Custom Meals vs Custom Macros: What’s the Difference?

When we are looking at the BEST way to eat, there can be some confusion. One trainer says this, one trainer says that. All of the competitive ideas can really cloud your judgement on what is going to be BEST for your body.

The key is in that last statement.

“What works best for YOUR body.”

This is going to vary person to person. Some people do well with grains, others don’t. Some people do well with carbs, others don’t. It just depends. With this much variation, you need someone who has your best interest in mind to help you out. Someone who uses the proper foods and works WITH you.

Typically, you will have a coach or trainer who will use one of two methods. Individualized meal plans, or custom macros.


What are individualized meal plans?

You may or may not have some experience with this. With this method, your coach or trainer does a series of interviews to find out more about your preferences, activities, and etc. With this information they can then build you out a custom meal plan that tells you exactly what to eat.

This is a very useful and powerful method because it pretty much always works. There is no question in what is consumed (unless the client is lying) and this allows for control. If something isn’t sitting well, then that one thing can be eliminated or replaced. It is similar to a controlled experiment. All of the variables are known and can be tweaked as they progress.

Typically, there will be a structure that fits the client’s day. For example, the plan may call for “X” foods at breakfast, lunch, and dinner. Snacks are programmed as well to fit the caloric needs of the client.

With this method, there is no guess work. The client doesn’t even have to make decisions on what to eat. If this is a trouble area for them, which is the case for most, this is a great solution.

Results are almost guaranteed.


What are custom macros

Macros, or macronutrients, consist of the breakdown between protein, carbs, and fats. This gives you a total number of calories as well. The ratio is created based on the client’s needs. For example, if they are a very active person, they may have a higher carb amount. If they are looking to gain some muscle mass, they may have a higher protein macro to hit.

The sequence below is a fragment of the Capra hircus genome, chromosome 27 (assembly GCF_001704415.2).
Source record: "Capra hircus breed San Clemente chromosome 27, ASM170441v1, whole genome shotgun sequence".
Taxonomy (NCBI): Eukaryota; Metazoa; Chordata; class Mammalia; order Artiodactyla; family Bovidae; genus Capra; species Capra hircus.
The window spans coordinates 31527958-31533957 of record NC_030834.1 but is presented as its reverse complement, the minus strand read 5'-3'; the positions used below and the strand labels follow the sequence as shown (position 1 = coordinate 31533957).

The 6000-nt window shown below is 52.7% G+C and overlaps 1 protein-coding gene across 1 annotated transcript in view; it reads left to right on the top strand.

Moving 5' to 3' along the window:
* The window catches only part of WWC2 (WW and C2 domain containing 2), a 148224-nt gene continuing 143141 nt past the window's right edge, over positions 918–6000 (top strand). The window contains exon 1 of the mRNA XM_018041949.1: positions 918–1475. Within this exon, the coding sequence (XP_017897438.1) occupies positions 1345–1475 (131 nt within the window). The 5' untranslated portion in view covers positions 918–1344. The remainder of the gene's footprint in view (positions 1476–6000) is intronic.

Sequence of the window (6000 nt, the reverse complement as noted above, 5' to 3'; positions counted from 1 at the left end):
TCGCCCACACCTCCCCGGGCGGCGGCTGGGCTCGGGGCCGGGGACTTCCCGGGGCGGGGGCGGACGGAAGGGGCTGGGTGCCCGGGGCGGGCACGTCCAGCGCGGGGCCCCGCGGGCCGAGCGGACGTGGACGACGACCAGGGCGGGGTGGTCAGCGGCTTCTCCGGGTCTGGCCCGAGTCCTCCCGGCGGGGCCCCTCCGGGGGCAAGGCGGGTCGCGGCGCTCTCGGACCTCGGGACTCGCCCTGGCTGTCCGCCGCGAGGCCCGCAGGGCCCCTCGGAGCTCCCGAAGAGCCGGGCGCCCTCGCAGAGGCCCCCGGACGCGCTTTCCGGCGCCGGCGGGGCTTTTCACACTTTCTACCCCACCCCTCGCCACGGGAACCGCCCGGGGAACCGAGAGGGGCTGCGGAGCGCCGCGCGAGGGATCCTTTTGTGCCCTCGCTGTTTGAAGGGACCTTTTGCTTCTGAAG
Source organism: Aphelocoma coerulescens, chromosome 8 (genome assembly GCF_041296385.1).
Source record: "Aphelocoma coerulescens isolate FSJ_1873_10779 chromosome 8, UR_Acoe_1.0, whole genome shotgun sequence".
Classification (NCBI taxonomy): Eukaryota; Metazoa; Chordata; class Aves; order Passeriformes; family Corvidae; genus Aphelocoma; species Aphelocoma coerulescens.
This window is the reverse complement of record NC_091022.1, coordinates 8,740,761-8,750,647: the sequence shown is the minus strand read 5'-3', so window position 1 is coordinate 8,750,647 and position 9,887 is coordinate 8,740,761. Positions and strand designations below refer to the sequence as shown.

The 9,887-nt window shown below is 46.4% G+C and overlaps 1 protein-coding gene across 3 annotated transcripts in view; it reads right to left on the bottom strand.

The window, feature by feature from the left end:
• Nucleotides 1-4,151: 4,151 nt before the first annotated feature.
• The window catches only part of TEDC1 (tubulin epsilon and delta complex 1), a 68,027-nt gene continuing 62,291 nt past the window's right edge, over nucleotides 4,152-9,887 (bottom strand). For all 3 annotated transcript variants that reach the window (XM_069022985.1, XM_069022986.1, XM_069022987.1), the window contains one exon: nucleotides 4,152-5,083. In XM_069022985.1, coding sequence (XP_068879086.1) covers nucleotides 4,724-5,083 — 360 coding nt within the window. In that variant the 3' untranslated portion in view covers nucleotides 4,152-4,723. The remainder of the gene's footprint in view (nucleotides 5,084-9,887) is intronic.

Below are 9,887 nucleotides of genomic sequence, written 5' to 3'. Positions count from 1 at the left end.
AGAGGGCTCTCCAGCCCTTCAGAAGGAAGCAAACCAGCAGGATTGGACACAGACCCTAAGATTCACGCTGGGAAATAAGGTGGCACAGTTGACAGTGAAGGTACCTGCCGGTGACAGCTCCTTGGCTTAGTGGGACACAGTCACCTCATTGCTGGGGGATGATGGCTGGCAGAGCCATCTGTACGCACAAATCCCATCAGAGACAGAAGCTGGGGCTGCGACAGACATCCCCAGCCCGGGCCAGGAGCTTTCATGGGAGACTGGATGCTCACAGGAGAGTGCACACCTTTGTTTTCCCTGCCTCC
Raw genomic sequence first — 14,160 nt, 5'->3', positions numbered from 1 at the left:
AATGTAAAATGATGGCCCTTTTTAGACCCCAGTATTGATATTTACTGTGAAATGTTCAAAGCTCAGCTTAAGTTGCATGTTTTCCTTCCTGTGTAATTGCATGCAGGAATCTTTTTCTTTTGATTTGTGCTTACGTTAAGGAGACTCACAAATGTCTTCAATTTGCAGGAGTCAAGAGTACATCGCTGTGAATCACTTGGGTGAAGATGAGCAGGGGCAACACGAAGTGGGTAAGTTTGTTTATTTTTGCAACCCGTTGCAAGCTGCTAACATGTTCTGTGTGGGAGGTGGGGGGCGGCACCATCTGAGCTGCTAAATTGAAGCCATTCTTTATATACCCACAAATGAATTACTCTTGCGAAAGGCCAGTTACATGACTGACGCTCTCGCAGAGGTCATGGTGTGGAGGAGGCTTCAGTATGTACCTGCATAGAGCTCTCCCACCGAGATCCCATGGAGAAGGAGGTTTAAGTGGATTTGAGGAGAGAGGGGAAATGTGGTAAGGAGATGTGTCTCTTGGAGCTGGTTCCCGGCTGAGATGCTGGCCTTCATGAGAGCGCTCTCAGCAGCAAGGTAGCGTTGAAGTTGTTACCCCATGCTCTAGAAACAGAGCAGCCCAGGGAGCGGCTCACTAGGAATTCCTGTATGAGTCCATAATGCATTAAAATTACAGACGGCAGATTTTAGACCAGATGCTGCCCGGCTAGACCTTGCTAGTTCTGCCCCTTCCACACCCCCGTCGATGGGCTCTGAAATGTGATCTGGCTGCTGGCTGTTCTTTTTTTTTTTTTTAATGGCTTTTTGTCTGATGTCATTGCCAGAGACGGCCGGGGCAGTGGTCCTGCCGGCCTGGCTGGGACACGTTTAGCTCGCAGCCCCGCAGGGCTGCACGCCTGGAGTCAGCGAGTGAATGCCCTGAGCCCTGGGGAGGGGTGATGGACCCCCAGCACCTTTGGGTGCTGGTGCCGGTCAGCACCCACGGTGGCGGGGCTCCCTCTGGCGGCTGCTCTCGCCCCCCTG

This allows for a great deal of freedom for a client. They can really eat whatever they want to hit those numbers. Scientifically this leads to changes in the body through caloric deficit or surplus. The idea of freedom is what makes it so attractive for clients in the first place.

However, there are flaws to this design. With too much freedom comes the room for error. As they are trying to hit a certain goal, they have to be pretty accurate in measuring their intake. Measuring your intake can be difficult for some. It requires lots of weighing and self-discipline to work.

It sounds great, but it isn’t perfect.


Why meal plans are better

This option is superior in a few ways.

First, as stated, there is less room for error. The client knows exactly what to eat. They can hit their goals without as much guess work or effort. They just have to follow the given foods.

With macros, there is a lot of self-discipline involved. This can lead to measurement errors and false reporting. Some clients may think they can “eyeball” their food for this and end up missing the amount they need. The need for specificity is high here, and it gives too much autonomy.

The food choices for meal plans are another benefit. As a coach, you can put the good foods in there for them. They know what it is, and they eat it. There is no guess at whether or not they are putting quality food in their body.

Quality of food should always be emphasized if you are a coach.

This is where the problem arises with macros. The idea created during the “If It Fits Your Macros” era, is that you can eat whatever you want if it meets your macro goals. This led to people eating poptarts, candy, chips, and junk to hit certain numbers. While they may have lost some weight or even gained some muscle, were they healthy? That’s still up for debate, but most claim to have felt terrible.

The body wants good food, and this can be ensured during meal planning.

If you were to compare 40g of carbs from a sweet potato versus 40g of carbs from a poptart. They are not the same. The vitamin and mineral content are different, and the potato is actual food.

This concept applies for proteins and fats as well. The real thing is always going to be the better option for your clients!



Through this discussion I’m sure that you can see the difference. If you are looking to get consistent and pretty much guaranteed results, meal planning will be the best bet for you. Having a great coach will make this even more effective.

Macros can be effective, but the room for error is too high. It creates too much autonomy for the client and can lead to disaster!

The priority is always going to need to be on GOOD food as well. This is how you can best feed your body. Through proper meal planning for your needs, the best food can be chosen and used. With macros, the idea is to really eat “anything” and reach your goals. This leads to a lot of low quality food choices.